Feb 27 '18 at 0:33
  • A most excellent answer. Worked great for me. Thank you. I too am interested if there is a workaround for serving gziped css and html. I created a separate rewrite rule but @LossesDon is right, there isn't any way to fix the MIME type being set to application/javascript that I can see. I'm guessing there isn't anything that can be done about that.
    – mikeo
    Mar 23 '18 at 22:35
  • @mikeo Hey, just check my answer under another question: stackoverflow.com/questions/48889701/…
    – Losses Don
    Mar 24 '18 at 1:21
2
+25

IIS does not support pre-compressed files. you could workaoround this fairly simply by using a solution from here: https://github.com/aspnet/StaticFiles/issues/7

the problem is that IIS is serving content as is or it compresses then and the adding the encoding header.

If you add the static compression to IIS it will gzip your files the second time. If you will not add static compression it will send them as is but will not add the encoding header.

so what you want is to hijack the request and manipulate the response grammatically.

here is an OWIN base implementation example. you could as easily use an HTTP handler for older version..

class Startup
{
    private StaticFileOptions StaticFileOptions
    {
        get
        {
            return new StaticFileOptions
            {
                OnPrepareResponse = OnPrepareResponse
            };                
        }
    }

    private void OnPrepareResponse(StaticFileResponseContext context)
    {
        var file = context.File;
        var request = context.Context.Request;
        var response = context.Context.Response;

        if (file.Name.EndsWith(".gz"))
        {
            response.Headers[HeaderNames.ContentEncoding] = "gzip";
            return;
        }

        if (file.Name.IndexOf(".min.", StringComparison.OrdinalIgnoreCase) != -1)
        {
            var requestPath = request.Path.Value;
            var filePath = file.PhysicalPath;

            if (IsDevelopment)
            {
                if (File.Exists(filePath.Replace(".min.", ".")))
                {
                    response.StatusCode = (int)HttpStatusCode.TemporaryRedirect;
                    response.Headers[HeaderNames.Location] = requestPath.Replace(".min.", ".");
                }
            }
            else
            {
                var acceptEncoding = (string)request.Headers[HeaderNames.AcceptEncoding];
                if (acceptEncoding.IndexOf("gzip", StringComparison.OrdinalIgnoreCase) != -1)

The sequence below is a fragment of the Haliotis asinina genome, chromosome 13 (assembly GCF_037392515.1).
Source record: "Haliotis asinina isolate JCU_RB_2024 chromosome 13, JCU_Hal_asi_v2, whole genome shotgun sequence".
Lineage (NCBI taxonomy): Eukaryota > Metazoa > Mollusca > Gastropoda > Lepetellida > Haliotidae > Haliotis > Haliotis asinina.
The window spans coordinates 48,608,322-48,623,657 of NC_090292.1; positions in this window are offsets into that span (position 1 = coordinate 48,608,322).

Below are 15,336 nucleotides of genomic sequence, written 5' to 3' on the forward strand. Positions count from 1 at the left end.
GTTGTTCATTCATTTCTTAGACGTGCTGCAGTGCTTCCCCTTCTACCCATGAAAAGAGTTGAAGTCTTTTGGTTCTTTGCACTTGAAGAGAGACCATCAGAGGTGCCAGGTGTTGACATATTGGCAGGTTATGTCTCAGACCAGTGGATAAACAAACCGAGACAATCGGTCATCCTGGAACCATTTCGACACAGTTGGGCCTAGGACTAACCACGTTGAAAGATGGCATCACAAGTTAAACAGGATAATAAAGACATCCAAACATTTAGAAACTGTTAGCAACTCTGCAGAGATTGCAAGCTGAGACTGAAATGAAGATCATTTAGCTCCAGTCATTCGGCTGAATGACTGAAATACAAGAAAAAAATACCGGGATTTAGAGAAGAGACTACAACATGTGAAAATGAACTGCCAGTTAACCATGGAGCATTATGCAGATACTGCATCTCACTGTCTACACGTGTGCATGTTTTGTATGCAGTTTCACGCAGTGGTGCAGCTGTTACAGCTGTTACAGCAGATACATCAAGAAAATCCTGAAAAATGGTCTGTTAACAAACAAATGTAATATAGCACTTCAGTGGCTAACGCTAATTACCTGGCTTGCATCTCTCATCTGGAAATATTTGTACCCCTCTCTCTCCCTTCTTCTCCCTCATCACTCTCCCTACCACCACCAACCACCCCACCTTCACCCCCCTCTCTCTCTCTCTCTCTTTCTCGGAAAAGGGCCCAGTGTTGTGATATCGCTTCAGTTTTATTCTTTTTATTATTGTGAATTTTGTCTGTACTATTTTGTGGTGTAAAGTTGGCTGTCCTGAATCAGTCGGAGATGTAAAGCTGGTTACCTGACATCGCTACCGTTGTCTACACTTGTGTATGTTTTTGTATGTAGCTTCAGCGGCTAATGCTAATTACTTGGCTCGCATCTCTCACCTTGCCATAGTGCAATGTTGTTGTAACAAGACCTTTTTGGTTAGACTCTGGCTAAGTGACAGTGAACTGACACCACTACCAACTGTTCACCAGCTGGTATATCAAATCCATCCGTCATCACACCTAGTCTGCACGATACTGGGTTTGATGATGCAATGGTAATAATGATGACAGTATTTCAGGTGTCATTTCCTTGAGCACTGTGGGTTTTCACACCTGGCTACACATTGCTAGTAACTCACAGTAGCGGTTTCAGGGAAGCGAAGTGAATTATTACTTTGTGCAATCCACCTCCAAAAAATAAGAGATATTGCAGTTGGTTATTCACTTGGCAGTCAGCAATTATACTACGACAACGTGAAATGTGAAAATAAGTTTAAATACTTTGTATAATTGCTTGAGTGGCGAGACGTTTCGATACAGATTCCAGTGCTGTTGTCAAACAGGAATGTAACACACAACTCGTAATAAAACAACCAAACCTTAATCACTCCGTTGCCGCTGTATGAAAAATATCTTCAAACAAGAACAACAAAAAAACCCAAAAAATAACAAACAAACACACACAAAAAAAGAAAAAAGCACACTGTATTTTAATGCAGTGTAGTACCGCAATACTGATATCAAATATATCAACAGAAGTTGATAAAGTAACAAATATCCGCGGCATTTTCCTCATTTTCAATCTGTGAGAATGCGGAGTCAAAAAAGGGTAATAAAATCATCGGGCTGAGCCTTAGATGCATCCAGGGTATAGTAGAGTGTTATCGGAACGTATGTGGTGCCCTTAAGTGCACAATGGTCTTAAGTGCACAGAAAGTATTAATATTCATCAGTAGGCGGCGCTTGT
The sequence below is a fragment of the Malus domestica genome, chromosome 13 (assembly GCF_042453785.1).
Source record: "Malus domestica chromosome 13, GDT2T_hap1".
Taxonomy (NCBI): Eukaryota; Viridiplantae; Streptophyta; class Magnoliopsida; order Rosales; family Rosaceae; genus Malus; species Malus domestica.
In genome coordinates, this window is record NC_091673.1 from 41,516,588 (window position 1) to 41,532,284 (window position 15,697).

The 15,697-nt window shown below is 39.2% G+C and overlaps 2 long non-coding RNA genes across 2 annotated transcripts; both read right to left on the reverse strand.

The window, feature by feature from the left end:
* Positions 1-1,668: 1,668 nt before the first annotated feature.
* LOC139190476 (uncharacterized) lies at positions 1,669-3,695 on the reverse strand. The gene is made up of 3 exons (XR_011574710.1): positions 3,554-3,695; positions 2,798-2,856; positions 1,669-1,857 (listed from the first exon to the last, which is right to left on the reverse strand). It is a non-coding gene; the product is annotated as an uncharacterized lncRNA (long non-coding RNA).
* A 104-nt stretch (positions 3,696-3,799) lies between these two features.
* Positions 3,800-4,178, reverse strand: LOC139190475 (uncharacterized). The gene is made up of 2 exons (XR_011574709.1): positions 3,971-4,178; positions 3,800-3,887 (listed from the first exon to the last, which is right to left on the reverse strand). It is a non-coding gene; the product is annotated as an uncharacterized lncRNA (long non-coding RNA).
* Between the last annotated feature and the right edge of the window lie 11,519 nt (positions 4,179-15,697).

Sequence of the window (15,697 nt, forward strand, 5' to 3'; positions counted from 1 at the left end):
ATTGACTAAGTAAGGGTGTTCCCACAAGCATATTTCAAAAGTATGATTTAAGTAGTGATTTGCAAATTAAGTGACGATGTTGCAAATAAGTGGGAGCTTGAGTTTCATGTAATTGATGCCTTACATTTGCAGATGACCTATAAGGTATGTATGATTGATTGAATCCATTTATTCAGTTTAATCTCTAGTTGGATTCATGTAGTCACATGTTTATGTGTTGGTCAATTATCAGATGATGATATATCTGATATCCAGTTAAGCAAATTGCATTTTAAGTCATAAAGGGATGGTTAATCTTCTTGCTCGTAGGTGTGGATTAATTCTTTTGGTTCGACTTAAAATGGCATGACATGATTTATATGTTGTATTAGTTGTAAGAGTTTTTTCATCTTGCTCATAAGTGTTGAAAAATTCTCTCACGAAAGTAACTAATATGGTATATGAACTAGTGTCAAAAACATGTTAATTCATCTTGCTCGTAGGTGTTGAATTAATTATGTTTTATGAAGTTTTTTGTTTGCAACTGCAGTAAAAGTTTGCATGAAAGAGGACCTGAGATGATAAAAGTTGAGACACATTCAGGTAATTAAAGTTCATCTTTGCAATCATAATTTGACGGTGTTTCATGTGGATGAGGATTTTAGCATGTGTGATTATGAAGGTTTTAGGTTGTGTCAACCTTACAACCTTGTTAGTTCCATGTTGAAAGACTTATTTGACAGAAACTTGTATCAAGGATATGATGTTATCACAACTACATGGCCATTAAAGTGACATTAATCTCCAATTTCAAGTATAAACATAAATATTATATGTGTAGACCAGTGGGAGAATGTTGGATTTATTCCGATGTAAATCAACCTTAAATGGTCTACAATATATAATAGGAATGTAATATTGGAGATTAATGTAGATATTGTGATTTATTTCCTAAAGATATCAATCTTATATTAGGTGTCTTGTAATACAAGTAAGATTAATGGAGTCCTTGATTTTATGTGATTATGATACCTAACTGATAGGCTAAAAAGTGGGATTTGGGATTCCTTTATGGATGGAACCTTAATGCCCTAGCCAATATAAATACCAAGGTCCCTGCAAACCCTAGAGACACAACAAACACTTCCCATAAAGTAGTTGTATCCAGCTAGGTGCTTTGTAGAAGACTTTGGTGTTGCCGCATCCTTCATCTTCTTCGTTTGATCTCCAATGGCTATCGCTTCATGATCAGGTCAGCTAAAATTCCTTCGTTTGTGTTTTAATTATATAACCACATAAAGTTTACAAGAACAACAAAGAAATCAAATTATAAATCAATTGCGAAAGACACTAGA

{
                    if (File.Exists(filePath + ".gz"))
                    {
                        response.StatusCode = (int)HttpStatusCode.MovedPermanently;
                        response.Headers[HeaderNames.Location] = requestPath + ".gz";
                    }
                }
            }
        }
    }

   public void Configure(IApplicationBuilder application)
   {
        application
            .UseDefaultFiles()
            .UseStaticFiles(StaticFileOptions)
    }
}
5
  • As I've already mentioned - in my windows 7 with IIS - it does serve the GZ files. And i've also shown it in my question ( there's a picture). i.stack.imgur.com/5NXzD.png . also i'm not using any C# here. it's plain html file with 2 scripts.
    – Royi Namir
    Jul 23 '17 at 12:48
  • 1
    sorry about that.. in IIS 7.5 there is that: stackoverflow.com/questions/6938713/… but it will not help you as you are looking at pre-compressed files and not letting IIS compress them realtime for you...
    – Mortalus
    Jul 23 '17 at 12:52
  • 1
    anyway you should not dwell on this as you are looking to serve pre-compressed files.. i once did the same in my .net core application and the workaround was perfect..
    – Mortalus
    Jul 23 '17 at 12:54
  • 1
    @RoyiNamir As I've already mentioned - in my windows 7 with IIS - it does serve the GZ files. It does not mean that the IIS serving your gzipped files but the built-in compression module (which you don't want) works.
    – Kul-Tigin
    Jul 23 '17 at 14:55
  • This answer is havening non-relevant code ! My site is pure html + js without any server side code. And no middleware.
    – Royi Namir
    Jul 30 '17 at 8:47